1-11-73 to 25-09-74 Rs. 6,99,629.66 Rs. 8,44,252.32 Rs. 2,98,651.65 Rs. 3,57,460.83 These refund claims preferred by the appellants were rejected by the Assistant Collector as time barred under Rule 11 of the Central Excise Rules, 1944. Besides rejecting the claims on the question of limitation, the Assistant Collector also rejected the same on merits on the ground that the pattern of sale had an inbuilt element of equalised freight which was not a permissible deduction. Dissatisfied, with the Assistant Collector's order, the appellants preferred two separate appeals before the Appellate Collector of Central Excise, New Delhi.

The said Collector disposed of the two appeals by a composite order dated 24-3-1977. The Appellate Collector did not agree with the contention raised before him by the appellants that their letters dated 7-3-1970 and 10-3-1970 addressed to the Superintendent amounted to protest in the absence of a final decision on their representation dated 21-5-1970 and that the Assistant Collector was wrong in rejecting the appellants' claims as barred by limitation. Following this line of reasoning, the Appellate Collector further held that in the absence of a protest, the appellants could not take shelter of a period of three years with reference to the date of discovery of a mistake of law in the light of the Supreme Court's judgment in the Voltas Ltd. case. On merits also, the Appellate Collector rejected the appellants' case.

However, the Appellate Collector took a somewhat different view from the Assistant Collector's view in rejecting the appellants' claim on merits. He held that the invoices issued during the relevant period did not show separately the transport expenses or other charges which were being claimed as deductions from the price. The Appellate Collector observed that it was for the first time that the appellants had raised the question of deduction of distribution charges from the selling price at the appeal stage. Accordingly, apart from this finding, the Appellate Collector also held that distribution charges could not be considered as post-manufacturing expenses and treated as permissible deductions in the light of the Voltas judgment. It is against the impugned order of the Appellate Collector that the appellants first preferred revision applications before the Central Government which, as stated earlier, have been transferred to this Tribunal and are being treated as appeals.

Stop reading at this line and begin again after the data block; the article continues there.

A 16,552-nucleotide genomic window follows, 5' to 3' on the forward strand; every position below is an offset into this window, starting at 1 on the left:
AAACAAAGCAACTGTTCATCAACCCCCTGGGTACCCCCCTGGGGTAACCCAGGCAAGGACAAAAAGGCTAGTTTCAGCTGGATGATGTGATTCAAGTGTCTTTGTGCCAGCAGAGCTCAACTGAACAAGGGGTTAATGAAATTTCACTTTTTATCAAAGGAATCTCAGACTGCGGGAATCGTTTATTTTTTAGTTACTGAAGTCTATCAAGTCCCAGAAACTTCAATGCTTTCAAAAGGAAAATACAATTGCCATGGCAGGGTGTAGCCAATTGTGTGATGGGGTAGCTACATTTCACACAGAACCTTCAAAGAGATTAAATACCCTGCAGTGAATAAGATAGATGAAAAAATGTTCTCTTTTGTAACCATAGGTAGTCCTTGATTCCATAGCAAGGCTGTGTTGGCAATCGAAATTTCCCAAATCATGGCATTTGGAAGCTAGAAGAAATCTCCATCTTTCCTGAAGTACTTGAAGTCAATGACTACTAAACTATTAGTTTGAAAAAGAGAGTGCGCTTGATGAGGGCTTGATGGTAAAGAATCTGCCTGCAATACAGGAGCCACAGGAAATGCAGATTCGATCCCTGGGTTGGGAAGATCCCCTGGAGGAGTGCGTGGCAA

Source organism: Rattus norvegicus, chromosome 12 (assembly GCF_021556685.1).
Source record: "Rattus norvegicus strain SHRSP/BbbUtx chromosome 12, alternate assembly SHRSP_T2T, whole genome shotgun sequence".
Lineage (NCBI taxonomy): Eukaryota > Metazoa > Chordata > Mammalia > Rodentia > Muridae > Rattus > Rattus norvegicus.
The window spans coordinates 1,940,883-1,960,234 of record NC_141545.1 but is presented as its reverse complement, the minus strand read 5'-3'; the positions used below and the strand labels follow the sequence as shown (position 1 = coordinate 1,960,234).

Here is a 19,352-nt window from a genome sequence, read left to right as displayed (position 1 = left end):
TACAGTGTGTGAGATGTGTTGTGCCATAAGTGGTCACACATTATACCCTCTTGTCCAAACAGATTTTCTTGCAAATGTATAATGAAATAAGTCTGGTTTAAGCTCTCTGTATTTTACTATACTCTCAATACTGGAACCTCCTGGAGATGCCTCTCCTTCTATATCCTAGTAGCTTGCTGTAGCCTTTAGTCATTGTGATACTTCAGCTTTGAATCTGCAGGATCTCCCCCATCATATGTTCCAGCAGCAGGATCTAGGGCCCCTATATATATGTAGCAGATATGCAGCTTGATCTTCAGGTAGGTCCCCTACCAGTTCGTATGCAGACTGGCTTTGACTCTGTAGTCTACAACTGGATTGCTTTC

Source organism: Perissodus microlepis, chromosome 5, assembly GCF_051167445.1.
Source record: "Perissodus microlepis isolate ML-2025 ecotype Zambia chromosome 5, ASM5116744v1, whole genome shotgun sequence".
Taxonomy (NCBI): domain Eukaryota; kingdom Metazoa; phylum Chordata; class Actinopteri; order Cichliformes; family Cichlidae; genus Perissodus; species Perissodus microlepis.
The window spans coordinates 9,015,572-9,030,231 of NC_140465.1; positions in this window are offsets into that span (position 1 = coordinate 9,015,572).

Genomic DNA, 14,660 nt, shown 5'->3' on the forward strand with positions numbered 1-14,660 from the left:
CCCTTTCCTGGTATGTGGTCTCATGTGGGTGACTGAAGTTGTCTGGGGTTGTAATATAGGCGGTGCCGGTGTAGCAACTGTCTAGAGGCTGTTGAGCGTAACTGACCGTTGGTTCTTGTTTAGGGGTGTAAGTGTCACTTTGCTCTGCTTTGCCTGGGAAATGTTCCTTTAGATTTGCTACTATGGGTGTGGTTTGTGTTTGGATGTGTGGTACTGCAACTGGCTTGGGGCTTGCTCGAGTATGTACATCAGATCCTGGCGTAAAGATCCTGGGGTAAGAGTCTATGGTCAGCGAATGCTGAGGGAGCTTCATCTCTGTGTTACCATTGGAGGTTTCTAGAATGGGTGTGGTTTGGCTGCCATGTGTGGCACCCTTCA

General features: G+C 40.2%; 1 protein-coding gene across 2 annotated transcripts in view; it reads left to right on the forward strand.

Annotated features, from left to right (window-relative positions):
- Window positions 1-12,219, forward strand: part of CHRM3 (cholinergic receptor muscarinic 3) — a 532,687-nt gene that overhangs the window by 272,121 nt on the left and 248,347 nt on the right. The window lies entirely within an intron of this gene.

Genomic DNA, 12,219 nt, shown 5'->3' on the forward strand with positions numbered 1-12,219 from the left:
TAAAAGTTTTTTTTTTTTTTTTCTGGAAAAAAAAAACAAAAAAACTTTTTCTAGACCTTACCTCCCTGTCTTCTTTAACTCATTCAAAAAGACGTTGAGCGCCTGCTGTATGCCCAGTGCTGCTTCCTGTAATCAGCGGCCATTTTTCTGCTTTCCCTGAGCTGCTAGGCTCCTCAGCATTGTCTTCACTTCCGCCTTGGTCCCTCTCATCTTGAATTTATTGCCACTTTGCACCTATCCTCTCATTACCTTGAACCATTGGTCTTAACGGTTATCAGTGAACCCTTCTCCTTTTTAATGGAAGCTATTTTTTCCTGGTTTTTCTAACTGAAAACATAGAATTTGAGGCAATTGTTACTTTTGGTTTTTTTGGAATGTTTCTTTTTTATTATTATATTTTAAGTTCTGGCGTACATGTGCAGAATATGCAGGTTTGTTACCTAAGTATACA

3. Shri Bedi gave a split up of the refund claims pertaining to the two appeals, namely,5.

1-11-73 to 25-09-74 Rs. 5,12,236.88Najafgarh Road Plant.

Shri Bedi stated that besides the 10 refund claims as set out above which are the subject of the present two appeals 'before us, there were two other refund claims, particulars of which are' given below : He submitted that interestingly enough the claim for the period 17-9-74 to 25-9-74 was allowed by the Appellate Collector and for the refund claim pertaining to the period 1-7-74 to 16-9-74, the Appellate Collector had remanded the matter to the lower authority holding that in view of the representation dated 21-5-70, the claim could not be treated as barred by limitation and required to be examined on merits.

Shri Bedi pointed out that the Appellate Collector's order granting relief to the appellants with regard to the period from 1-7-74 to 16-9-74 had been reviewed by the Central Government under Section 36 of the Central Excises & Salt Act, 1944 (hereinafter to be referred to as Act), as it stood at the relevant time. After examining the matter, the Government of India vide Order-in-Review No. 360 of 1980, dated 31-3-1980 upheld the finding of the Appellate Collector that the claim was not barred by limitation. To complete the sequence of events, Shri Bedi pointed out that there were two remaining refund claims filed by the appellants, namely, for the periods 1-7-74 to 16-9-74 and 17-9-74 to 25-9-74. Both these claims have not yet been finalised by the lower authorities. Shri Bedi submitted that right from 1-3-70, the date on which duty was imposed on aerated waters, the appellants had specifically brought it to the notice of the lower authorities that distribution charges of 30 paise and 70 paise per crate for Delhi and put-stations, respectively, were entitled for exclusion from the selling price. They had taken this stand even before the judgment in the Voltas case Was pronounced. Further, the appellants had made It clear that distribution charges could hot be treated as a part of the assessable value and that they were paying duty under protest. The lower authorities on their part, had treated, initially at least, the inclusion of distribution charges as a provisional element subject to verification. Neither the Central Excises & Salt Act, 19H nor the Rules had any provision as to the manner in which a protest had to be lodged and, therefore, the concept had to be interpreted in the ordinary course of understanding. The language of the appellants' letters dated 7-3-1970, 10-3-1970 and 21-5-1970 was absolutely unambiguous in its meaning and content. No doubt was left, so far as the intentions of the appellants were concerned, that they were not satisfied with the distribution charges being treated as a part of the assessable value.